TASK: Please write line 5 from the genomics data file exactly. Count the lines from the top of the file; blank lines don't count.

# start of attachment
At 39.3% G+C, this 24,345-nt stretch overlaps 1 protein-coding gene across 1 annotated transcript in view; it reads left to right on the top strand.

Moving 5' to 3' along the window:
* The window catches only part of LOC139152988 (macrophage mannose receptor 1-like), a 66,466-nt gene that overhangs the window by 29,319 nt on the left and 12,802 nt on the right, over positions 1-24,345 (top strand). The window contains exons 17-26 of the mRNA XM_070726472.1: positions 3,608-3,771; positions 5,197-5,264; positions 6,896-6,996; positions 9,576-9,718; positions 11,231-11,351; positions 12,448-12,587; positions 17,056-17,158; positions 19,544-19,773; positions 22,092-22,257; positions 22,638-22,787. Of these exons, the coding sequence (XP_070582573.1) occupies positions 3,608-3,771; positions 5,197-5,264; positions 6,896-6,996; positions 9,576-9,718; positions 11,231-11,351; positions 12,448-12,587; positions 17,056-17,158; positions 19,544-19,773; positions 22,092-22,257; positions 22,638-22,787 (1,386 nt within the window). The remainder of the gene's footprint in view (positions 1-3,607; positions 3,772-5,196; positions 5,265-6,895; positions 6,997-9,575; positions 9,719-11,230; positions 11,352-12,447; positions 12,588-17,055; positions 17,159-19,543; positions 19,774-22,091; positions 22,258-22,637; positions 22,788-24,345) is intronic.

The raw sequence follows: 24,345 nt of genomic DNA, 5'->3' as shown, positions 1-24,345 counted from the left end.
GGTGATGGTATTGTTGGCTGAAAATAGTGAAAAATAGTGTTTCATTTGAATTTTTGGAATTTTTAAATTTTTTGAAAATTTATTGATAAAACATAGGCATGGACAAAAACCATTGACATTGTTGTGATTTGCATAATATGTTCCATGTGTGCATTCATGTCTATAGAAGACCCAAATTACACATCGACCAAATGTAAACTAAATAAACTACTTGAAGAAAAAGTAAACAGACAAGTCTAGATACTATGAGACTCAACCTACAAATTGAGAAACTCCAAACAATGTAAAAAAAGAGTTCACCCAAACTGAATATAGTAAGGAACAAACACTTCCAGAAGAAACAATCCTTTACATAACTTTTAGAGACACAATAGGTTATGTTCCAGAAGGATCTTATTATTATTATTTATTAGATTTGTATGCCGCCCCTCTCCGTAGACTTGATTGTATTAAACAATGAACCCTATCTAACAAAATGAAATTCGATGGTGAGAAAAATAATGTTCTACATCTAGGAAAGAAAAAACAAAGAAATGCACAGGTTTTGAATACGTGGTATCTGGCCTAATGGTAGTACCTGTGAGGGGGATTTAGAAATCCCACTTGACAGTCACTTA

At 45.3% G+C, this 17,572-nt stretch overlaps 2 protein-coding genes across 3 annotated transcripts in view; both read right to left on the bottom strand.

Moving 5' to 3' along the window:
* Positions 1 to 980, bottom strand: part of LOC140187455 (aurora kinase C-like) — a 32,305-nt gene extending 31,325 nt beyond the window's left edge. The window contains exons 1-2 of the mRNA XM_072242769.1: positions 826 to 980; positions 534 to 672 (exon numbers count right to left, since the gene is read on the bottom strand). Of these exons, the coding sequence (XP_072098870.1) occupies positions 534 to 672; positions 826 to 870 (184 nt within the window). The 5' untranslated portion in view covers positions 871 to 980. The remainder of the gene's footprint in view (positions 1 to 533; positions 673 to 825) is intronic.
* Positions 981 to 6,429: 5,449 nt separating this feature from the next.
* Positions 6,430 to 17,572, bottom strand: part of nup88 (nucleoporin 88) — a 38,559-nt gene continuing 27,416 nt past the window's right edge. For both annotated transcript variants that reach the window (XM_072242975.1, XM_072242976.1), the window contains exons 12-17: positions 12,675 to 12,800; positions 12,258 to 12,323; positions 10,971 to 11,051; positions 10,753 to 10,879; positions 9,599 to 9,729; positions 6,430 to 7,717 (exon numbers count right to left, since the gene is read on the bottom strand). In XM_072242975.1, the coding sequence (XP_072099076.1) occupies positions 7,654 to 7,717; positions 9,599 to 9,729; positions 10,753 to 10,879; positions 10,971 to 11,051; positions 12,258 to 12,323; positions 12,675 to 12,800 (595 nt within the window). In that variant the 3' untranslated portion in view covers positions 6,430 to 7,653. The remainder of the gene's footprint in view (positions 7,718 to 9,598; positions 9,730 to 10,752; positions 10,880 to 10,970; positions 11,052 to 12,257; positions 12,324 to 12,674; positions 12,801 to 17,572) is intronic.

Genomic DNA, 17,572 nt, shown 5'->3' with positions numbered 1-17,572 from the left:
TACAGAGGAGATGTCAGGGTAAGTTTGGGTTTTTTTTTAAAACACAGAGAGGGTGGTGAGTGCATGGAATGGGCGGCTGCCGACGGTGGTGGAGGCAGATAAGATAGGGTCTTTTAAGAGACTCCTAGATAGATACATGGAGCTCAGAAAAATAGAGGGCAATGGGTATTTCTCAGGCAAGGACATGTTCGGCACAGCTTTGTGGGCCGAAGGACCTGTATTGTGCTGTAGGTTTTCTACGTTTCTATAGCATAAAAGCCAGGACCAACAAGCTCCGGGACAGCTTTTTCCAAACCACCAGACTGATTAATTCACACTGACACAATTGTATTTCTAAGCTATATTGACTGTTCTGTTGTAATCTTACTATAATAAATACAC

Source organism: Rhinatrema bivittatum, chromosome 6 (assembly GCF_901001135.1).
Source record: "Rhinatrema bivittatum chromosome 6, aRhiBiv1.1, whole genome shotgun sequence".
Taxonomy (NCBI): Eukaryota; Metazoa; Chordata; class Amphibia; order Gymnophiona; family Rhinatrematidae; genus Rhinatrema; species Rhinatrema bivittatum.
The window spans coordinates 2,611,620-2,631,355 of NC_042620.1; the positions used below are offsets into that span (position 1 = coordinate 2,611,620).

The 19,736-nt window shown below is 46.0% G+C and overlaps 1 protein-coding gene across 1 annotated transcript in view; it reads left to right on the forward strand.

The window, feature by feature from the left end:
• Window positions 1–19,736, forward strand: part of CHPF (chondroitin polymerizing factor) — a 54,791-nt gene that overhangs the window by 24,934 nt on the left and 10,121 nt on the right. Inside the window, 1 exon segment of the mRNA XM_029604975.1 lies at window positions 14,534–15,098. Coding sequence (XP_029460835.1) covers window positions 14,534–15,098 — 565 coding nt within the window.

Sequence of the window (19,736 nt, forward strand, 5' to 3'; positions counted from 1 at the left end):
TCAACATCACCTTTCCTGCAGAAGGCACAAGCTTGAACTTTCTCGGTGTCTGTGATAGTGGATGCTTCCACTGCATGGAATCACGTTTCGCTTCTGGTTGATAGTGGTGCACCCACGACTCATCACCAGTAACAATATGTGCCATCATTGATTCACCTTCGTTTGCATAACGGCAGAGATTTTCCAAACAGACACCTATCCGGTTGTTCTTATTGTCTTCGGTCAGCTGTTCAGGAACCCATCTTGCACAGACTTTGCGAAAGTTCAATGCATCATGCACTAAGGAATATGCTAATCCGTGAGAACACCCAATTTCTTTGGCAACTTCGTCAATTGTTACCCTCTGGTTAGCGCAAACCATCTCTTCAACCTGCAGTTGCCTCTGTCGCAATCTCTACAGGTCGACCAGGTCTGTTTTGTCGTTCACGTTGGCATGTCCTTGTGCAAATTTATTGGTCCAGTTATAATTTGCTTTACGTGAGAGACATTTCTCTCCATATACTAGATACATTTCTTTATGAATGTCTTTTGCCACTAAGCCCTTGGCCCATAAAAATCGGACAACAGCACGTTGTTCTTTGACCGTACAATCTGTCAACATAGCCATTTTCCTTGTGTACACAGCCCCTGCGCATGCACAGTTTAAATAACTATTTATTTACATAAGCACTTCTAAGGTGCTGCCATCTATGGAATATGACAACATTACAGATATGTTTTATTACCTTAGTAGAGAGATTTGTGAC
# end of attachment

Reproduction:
GGTGATGGTATTGTTGGCTGAAAATAGTGAAAAATAGTGTTTCATTTGAATTTTTGGAATTTTTAAATTTTTTGAAAATTTATTGATAAAACATAGGCATGGACAAAAACCATTGACATTGTTGTGATTTGCATAATATGTTCCATGTGTGCATTCATGTCTATAGAAGACCCAAATTACACATCGACCAAATGTAAACTAAATAAACTACTTGAAGAAAAAGTAAACAGACAAGTCTAGATACTATGAGACTCAACCTACAAATTGAGAAACTCCAAACAATGTAAAAAAAGAGTTCACCCAAACTGAATATAGTAAGGAACAAACACTTCCAGAAGAAACAATCCTTTACATAACTTTTAGAGACACAATAGGTTATGTTCCAGAAGGATCTTATTATTATTATTTATTAGATTTGTATGCCGCCCCTCTCCGTAGACTTGATTGTATTAAACAATGAACCCTATCTAACAAAATGAAATTCGATGGTGAGAAAAATAATGTTCTACATCTAGGAAAGAAAAAACAAAGAAATGCACAGGTTTTGAATACGTGGTATCTGGCCTAATGGTAGTACCTGTGAGGGGGATTTAGAAATCCCACTTGACAGTCACTTA